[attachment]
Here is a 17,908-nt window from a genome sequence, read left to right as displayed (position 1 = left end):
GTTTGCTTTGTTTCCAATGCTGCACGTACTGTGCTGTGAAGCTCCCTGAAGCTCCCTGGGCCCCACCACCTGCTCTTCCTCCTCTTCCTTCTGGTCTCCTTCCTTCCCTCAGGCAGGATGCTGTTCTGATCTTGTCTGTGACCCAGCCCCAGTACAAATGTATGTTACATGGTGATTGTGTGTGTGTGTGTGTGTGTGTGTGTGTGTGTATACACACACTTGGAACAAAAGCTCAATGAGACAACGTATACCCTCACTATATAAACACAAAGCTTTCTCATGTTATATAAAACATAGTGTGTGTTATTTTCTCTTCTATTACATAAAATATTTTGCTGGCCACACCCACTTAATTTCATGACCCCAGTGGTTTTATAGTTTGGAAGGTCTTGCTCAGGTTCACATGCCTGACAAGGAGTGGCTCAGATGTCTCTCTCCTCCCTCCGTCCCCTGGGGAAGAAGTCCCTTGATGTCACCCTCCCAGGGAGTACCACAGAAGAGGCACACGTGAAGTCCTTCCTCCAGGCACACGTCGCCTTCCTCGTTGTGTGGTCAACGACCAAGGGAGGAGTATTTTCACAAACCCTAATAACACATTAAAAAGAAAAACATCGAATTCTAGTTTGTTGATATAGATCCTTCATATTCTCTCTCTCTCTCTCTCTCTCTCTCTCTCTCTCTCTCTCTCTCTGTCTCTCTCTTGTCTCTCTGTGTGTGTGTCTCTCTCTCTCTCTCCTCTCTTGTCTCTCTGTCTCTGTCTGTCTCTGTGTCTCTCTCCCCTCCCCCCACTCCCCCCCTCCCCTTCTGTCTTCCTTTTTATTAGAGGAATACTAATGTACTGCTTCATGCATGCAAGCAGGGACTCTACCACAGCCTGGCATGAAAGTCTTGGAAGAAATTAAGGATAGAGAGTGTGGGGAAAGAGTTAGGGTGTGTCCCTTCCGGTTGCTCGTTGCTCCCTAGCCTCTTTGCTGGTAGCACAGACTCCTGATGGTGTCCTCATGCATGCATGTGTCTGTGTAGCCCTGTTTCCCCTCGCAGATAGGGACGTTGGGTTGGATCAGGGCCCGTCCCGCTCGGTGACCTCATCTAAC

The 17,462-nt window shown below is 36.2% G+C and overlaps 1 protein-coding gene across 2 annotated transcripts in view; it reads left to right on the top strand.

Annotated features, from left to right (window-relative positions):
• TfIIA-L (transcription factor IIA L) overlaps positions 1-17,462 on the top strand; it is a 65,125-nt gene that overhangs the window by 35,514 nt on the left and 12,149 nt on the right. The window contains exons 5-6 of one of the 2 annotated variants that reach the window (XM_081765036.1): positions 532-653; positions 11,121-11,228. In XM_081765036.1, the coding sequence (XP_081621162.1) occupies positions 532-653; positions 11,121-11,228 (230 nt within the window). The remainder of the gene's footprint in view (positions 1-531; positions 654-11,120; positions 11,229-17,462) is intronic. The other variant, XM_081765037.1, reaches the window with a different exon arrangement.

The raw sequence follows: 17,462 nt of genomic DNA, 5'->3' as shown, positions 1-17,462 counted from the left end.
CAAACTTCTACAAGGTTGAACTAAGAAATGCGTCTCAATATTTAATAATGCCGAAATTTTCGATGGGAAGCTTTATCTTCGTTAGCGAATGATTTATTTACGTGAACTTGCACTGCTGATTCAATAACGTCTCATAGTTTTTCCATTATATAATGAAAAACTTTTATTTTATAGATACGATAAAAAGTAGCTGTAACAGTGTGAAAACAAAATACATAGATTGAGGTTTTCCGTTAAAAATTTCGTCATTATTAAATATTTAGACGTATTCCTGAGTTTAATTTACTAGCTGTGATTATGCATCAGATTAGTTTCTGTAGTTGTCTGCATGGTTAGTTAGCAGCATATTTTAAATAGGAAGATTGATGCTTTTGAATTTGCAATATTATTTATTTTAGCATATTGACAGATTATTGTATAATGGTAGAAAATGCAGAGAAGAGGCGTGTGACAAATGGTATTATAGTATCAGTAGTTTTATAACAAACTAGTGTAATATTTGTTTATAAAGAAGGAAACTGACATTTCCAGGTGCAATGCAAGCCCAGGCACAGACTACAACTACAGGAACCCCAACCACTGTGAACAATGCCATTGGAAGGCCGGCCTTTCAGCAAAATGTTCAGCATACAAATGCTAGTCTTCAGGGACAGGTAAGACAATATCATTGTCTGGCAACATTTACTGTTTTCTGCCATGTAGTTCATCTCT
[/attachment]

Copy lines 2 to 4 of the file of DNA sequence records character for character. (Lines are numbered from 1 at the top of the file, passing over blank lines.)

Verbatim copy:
GTTTGCTTTGTTTCCAATGCTGCACGTACTGTGCTGTGAAGCTCCCTGAAGCTCCCTGGGCCCCACCACCTGCTCTTCCTCCTCTTCCTTCTGGTCTCCTTCCTTCCCTCAGGCAGGATGCTGTTCTGATCTTGTCTGTGACCCAGCCCCAGTACAAATGTATGTTACATGGTGATTGTGTGTGTGTGTGTGTGTGTGTGTGTGTGTGTATACACACACTTGGAACAAAAGCTCAATGAGACAACGTATACCCTCACTATATAAACACAAAGCTTTCTCATGTTATATAAAACATAGTGTGTGTTATTTTCTCTTCTATTACATAAAATATTTTGCTGGCCACACCCACTTAATTTCATGACCCCAGTGGTTTTATAGTTTGGAAGGTCTTGCTCAGGTTCACATGCCTGACAAGGAGTGGCTCAGATGTCTCTCTCCTCCCTCCGTCCCCTGGGGAAGAAGTCCCTTGATGTCACCCTCCCAGGGAGTACCACAGAAGAGGCACACGTGAAGTCCTTCCTCCAGGCACACGTCGCCTTCCTCGTTGTGTGGTCAACGACCAAGGGAGGAGTATTTTCACAAACCCTAATAACACATTAAAAAGAAAAACATCGAATTCTAGTTTGTTGATATAGATCCTTCATATTCTCTCTCTCTCTCTCTCTCTCTCTCTCTCTCTCTCTCTCTCTCTGTCTCTCTCTTGTCTCTCTGTGTGTGTGTCTCTCTCTCTCTCTCCTCTCTTGTCTCTCTGTCTCTGTCTGTCTCTGTGTCTCTCTCCCCTCCCCCCACTCCCCCCCTCCCCTTCTGTCTTCCTTTTTATTAGAGGAATACTAATGTACTGCTTCATGCATGCAAGCAGGGACTCTACCACAGCCTGGCATGAAAGTCTTGGAAGAAATTAAGGATAGAGAGTGTGGGGAAAGAGTTAGGGTGTGTCCCTTCCGGTTGCTCGTTGCTCCCTAGCCTCTTTGCTGGTAGCACAGACTCCTGATGGTGTCCTCATGCATGCATGTGTCTGTGTAGCCCTGTTTCCCCTCGCAGATAGGGACGTTGGGTTGGATCAGGGCCCGTCCCGCTCGGTGACCTCATCTAAC

The 17,462-nt window shown below is 36.2% G+C and overlaps 1 protein-coding gene across 2 annotated transcripts in view; it reads left to right on the top strand.

Annotated features, from left to right (window-relative positions):